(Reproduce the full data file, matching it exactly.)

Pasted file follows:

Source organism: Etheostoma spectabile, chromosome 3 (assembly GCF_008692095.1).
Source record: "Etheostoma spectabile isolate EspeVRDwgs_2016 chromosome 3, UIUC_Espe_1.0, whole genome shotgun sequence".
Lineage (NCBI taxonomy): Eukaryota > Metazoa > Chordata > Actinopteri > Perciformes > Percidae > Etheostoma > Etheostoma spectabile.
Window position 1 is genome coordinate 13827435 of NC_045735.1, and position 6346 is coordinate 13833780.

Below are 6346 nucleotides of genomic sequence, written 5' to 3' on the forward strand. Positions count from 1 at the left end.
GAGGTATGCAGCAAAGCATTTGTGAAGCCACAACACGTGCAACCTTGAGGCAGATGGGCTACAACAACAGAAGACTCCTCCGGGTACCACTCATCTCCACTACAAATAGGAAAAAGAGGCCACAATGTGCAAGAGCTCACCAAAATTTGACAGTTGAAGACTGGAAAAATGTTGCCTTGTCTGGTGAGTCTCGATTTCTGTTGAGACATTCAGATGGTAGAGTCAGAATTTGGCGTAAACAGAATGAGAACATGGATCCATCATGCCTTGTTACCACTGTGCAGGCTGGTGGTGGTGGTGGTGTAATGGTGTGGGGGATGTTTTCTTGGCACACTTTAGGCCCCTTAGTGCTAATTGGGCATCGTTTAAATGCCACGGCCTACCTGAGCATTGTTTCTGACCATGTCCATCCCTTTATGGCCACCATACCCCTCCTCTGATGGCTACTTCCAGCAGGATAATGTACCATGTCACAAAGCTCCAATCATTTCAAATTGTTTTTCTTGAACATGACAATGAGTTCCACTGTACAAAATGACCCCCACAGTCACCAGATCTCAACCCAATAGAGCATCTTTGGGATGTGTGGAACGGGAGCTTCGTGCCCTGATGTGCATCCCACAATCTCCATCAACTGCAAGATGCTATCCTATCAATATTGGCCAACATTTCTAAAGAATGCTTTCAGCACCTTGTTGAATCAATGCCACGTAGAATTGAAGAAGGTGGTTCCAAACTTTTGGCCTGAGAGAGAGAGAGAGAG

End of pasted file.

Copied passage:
Source organism: Etheostoma spectabile, chromosome 3 (assembly GCF_008692095.1).
Source record: "Etheostoma spectabile isolate EspeVRDwgs_2016 chromosome 3, UIUC_Espe_1.0, whole genome shotgun sequence".
Lineage (NCBI taxonomy): Eukaryota > Metazoa > Chordata > Actinopteri > Perciformes > Percidae > Etheostoma > Etheostoma spectabile.
Window position 1 is genome coordinate 13827435 of NC_045735.1, and position 6346 is coordinate 13833780.

Below are 6346 nucleotides of genomic sequence, written 5' to 3' on the forward strand. Positions count from 1 at the left end.
GAGGTATGCAGCAAAGCATTTGTGAAGCCACAACACGTGCAACCTTGAGGCAGATGGGCTACAACAACAGAAGACTCCTCCGGGTACCACTCATCTCCACTACAAATAGGAAAAAGAGGCCACAATGTGCAAGAGCTCACCAAAATTTGACAGTTGAAGACTGGAAAAATGTTGCCTTGTCTGGTGAGTCTCGATTTCTGTTGAGACATTCAGATGGTAGAGTCAGAATTTGGCGTAAACAGAATGAGAACATGGATCCATCATGCCTTGTTACCACTGTGCAGGCTGGTGGTGGTGGTGGTGTAATGGTGTGGGGGATGTTTTCTTGGCACACTTTAGGCCCCTTAGTGCTAATTGGGCATCGTTTAAATGCCACGGCCTACCTGAGCATTGTTTCTGACCATGTCCATCCCTTTATGGCCACCATACCCCTCCTCTGATGGCTACTTCCAGCAGGATAATGTACCATGTCACAAAGCTCCAATCATTTCAAATTGTTTTTCTTGAACATGACAATGAGTTCCACTGTACAAAATGACCCCCACAGTCACCAGATCTCAACCCAATAGAGCATCTTTGGGATGTGTGGAACGGGAGCTTCGTGCCCTGATGTGCATCCCACAATCTCCATCAACTGCAAGATGCTATCCTATCAATATTGGCCAACATTTCTAAAGAATGCTTTCAGCACCTTGTTGAATCAATGCCACGTAGAATTGAAGAAGGTGGTTCCAAACTTTTGGCCTGAGAGAGAGAGAGAGAG